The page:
If you are thinking of buying a car, consider buying a used car that depreciates at a slower rate. Another alternative is to lease a car, instead of buying a new one. Auto loans also come with high interest and the lower your credit score, the higher the interest rate is likely to be.
How to avoid bad debt
Breaking the cycle of bad debt can be challenging and overwhelming. The key to improving your financial circumstances is to get on top of bad debts and avoid getting into a similar situation in the future by taking the following steps:
Consolidate your debts
If you are struggling to pay off multiple loans or debts, then one option is to get a low-interest personal loan to consolidate them. This means that you pay less interest overall and reduces the number of payments you have to worry about. It can also reduce the likelihood of you falling behind on your payments because you will only have to deal with lower and fewer payments.
Pay debts in full each month
This may seem like an obvious point, but making repayments on time for existing debts can stop good debts from becoming bad debts and ensure that you are keeping on top of your payments. Timely repayments will also count towards your credit score. This can make it more likely that you will get approved for lower-interest debts, which makes it less likely that you will be tempted by bad debts, or high-interest loans when money gets tight.
Build an emergency fund
It is always a good idea to set aside some money for a rainy day. Ideally, you should save enough money to cover yourself for 1-3 months in the event that you lose your primary source of income. Building a savings fund also means that you will be better equipped to pay any emergency or unexpected expenses as and when they crop up.
Invest in your future
Focus on applying for credit that will contribute to your overall financial wellbeing. Instead of being tempted by quick cash that will cost you more in the long run, consider some of the alternatives to bad debt, like long-term loans, low-interest personal loans, and equity. All of these things can help you to cover the cost of any expenses while limiting any excessive fees or interest rates.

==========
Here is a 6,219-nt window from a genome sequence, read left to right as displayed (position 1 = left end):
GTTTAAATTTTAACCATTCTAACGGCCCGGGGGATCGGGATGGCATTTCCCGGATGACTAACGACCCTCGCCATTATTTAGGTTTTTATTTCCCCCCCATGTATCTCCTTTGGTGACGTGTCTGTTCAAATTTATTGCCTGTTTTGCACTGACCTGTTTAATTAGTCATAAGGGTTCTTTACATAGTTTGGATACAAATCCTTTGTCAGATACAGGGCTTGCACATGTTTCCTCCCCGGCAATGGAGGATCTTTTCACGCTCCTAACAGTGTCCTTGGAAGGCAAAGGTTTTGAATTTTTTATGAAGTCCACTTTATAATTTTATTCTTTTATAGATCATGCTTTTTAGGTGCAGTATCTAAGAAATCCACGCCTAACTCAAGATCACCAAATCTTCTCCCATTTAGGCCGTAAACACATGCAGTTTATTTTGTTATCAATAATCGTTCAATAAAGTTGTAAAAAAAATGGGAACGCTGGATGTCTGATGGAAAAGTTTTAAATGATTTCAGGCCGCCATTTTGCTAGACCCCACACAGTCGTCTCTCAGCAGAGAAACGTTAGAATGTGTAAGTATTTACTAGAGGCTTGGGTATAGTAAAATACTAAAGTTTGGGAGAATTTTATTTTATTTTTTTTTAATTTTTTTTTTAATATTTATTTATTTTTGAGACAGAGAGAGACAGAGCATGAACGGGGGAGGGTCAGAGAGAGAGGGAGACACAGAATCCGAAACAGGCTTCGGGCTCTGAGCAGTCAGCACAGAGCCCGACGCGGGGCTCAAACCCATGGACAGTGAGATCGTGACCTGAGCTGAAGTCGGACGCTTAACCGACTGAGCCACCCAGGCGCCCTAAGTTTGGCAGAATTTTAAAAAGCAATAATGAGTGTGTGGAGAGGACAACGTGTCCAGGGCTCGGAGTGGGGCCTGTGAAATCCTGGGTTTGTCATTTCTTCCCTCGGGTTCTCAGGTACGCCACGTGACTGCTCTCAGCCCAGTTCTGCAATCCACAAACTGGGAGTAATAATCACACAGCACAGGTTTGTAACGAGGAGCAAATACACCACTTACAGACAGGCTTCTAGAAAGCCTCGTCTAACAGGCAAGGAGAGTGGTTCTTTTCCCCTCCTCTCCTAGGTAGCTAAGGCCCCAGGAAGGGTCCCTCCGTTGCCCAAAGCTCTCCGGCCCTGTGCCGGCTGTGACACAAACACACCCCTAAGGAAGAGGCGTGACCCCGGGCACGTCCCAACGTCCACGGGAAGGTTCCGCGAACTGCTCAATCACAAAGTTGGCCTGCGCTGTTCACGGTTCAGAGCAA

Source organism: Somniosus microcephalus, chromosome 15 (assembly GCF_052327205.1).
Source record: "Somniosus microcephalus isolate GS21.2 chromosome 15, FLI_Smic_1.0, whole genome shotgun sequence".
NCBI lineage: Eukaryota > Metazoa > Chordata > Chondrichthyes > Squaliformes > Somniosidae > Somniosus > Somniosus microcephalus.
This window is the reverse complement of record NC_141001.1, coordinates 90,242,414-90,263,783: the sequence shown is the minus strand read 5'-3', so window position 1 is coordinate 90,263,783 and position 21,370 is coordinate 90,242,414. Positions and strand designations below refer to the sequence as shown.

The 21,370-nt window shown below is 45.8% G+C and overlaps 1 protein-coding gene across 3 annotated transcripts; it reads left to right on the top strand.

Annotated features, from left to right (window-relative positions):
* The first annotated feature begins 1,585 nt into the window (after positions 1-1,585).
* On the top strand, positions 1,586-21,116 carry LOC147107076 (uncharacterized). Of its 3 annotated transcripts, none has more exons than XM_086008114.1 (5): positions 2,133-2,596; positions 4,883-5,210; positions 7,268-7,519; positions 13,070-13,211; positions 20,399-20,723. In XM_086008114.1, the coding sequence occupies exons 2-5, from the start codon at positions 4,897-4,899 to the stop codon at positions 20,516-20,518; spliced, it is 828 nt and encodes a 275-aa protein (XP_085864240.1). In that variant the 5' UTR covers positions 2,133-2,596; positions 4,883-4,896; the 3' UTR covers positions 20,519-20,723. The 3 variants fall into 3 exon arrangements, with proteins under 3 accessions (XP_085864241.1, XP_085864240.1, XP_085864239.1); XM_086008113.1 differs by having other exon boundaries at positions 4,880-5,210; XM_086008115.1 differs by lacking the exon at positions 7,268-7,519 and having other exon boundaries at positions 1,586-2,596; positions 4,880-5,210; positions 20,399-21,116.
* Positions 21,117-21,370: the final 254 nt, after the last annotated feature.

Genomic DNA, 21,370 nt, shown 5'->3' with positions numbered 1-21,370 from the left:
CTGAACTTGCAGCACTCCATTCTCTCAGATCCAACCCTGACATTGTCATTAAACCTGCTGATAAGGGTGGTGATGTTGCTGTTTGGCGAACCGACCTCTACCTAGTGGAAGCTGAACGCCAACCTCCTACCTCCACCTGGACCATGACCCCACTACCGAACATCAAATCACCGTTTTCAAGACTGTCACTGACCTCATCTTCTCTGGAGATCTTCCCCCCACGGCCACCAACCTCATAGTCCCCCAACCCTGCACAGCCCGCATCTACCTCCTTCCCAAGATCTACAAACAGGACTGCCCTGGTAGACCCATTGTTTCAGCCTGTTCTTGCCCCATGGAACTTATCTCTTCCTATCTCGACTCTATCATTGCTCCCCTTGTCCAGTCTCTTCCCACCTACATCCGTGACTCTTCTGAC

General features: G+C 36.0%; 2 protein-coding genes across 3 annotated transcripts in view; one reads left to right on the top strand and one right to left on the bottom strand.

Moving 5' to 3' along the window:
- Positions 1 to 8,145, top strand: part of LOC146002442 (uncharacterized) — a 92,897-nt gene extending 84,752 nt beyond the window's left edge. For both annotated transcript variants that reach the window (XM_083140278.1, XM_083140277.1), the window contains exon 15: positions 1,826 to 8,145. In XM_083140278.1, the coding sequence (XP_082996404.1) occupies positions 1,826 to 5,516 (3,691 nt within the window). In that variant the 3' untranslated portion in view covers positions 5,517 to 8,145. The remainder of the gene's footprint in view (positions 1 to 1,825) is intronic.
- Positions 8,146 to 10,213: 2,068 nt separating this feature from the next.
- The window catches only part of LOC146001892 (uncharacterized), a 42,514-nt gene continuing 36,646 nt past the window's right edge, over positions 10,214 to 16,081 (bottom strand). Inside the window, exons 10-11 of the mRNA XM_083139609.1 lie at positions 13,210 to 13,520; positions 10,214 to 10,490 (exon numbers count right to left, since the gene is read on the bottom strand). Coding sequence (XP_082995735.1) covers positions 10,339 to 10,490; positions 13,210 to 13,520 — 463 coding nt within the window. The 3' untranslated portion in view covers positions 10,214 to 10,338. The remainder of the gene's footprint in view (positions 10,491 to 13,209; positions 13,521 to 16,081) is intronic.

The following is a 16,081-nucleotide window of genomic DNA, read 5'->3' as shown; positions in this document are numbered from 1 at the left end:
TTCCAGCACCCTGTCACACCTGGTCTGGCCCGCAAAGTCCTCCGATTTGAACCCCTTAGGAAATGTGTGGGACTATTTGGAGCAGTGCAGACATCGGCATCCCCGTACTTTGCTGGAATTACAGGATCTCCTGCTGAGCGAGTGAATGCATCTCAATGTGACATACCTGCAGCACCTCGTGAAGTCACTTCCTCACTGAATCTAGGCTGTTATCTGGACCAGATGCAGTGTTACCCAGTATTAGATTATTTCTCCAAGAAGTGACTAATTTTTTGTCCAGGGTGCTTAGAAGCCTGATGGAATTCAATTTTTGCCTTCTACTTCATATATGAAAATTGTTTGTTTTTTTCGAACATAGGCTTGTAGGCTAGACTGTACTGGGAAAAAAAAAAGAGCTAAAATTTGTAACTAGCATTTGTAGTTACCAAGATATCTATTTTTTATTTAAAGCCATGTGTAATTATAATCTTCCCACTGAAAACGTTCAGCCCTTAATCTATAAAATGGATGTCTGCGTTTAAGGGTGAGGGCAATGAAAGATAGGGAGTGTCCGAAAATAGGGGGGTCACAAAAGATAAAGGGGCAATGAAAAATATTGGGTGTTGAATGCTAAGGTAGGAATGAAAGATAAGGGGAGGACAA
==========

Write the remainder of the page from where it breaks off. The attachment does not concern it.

Alternatives to bad debts
Thankfully there are many alternatives to bad debts that will help you access the funds you need, without setting off a vicious cycle of late repayments and charges.
If you need the cash to pay for big-ticket items, consider the following:
One alternative to bad debt is a low-interest personal loan that doesn’t have steep interest rates. You can use a personal loan to finance a point of sale purchase, while building your credit with monthly repayments. A personal loan is often between $1,000-$8,000, so it is usually not used to cover big-ticket expenses, but it is ideal to help with day-to-day purchases. If you have several other high-interest loans, you may also be able to use a personal loan to consolidate all of these other high-interest debts, which means you will pay less interest.
A home equity line of credit or HELOC gives you access to a revolving source of funds, in much the same way that a credit card does. It can be used to fund big-ticket items like a home renovation, or college fund. To qualify for a HELOC, you will need a good credit rating and equity in your home. The advantage of a HELOC is you can withdraw money as and when you need it, so it is ideal in situations where there are ongoing costs and undefined expenses.
Cash-out refinancing allows you to replace your home loan with a new mortgage that is higher than your outstanding balance. The difference goes to you in cash and is essentially a way for you to take advantage of the equity you’ve built up in your existing property. This usually comes at a lower interest rate than the mortgage you currently have.
Figure out your finances